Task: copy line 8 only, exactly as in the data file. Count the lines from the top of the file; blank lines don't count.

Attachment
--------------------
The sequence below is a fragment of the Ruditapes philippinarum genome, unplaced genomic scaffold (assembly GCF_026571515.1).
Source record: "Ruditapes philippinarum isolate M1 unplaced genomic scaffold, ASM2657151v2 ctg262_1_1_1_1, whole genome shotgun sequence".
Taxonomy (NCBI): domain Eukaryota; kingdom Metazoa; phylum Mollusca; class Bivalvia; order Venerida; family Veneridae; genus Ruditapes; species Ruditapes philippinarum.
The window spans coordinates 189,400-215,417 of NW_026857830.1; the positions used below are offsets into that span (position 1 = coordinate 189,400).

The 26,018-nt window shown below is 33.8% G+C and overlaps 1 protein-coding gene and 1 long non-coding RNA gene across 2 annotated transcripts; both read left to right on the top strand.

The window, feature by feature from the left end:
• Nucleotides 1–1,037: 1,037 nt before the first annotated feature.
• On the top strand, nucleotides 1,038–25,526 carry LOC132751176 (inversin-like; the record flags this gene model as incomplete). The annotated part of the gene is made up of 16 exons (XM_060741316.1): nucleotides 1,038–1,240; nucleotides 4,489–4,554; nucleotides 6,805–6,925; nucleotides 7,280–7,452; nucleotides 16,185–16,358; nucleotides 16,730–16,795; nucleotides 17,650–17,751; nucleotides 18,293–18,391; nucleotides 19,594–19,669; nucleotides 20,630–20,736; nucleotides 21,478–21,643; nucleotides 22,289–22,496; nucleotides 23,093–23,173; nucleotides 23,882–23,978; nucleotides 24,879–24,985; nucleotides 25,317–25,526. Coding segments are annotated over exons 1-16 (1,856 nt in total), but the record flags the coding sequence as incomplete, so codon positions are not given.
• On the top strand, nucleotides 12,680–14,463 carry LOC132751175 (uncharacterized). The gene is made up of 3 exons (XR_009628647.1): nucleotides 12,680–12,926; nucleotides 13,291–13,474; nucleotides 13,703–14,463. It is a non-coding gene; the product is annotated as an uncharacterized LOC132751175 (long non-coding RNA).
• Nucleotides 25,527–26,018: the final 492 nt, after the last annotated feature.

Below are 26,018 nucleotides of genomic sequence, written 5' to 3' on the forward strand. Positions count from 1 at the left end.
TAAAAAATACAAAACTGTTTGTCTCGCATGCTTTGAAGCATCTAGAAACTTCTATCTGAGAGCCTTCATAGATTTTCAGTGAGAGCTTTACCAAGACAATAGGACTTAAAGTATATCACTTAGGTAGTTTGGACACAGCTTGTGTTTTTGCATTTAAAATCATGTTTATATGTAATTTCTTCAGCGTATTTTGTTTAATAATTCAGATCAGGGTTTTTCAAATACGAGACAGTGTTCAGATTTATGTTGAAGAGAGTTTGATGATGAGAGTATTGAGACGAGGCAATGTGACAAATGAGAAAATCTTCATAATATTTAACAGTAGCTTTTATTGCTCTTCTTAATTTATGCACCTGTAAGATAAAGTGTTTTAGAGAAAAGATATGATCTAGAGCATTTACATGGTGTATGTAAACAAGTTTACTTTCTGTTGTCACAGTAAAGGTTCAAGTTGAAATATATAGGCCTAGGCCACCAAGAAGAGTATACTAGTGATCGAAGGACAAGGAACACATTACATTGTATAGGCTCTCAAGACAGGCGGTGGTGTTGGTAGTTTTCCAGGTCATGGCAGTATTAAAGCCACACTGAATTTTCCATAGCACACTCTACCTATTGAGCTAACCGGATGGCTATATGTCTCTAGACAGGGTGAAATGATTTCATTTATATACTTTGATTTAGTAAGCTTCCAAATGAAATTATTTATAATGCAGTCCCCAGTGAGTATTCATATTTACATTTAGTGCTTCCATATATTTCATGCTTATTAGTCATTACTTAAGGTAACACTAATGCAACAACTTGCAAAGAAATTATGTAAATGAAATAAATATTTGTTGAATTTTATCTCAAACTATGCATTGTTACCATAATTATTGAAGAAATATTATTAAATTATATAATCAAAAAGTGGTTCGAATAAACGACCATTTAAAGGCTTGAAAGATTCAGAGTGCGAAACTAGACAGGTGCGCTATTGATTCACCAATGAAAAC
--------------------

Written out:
• On the top strand, nucleotides 1,038–25,526 carry LOC132751176 (inversin-like; the record flags this gene model as incomplete). The annotated part of the gene is made up of 16 exons (XM_060741316.1): nucleotides 1,038–1,240; nucleotides 4,489–4,554; nucleotides 6,805–6,925; nucleotides 7,280–7,452; nucleotides 16,185–16,358; nucleotides 16,730–16,795; nucleotides 17,650–17,751; nucleotides 18,293–18,391; nucleotides 19,594–19,669; nucleotides 20,630–20,736; nucleotides 21,478–21,643; nucleotides 22,289–22,496; nucleotides 23,093–23,173; nucleotides 23,882–23,978; nucleotides 24,879–24,985; nucleotides 25,317–25,526. Coding segments are annotated over exons 1-16 (1,856 nt in total), but the record flags the coding sequence as incomplete, so codon positions are not given.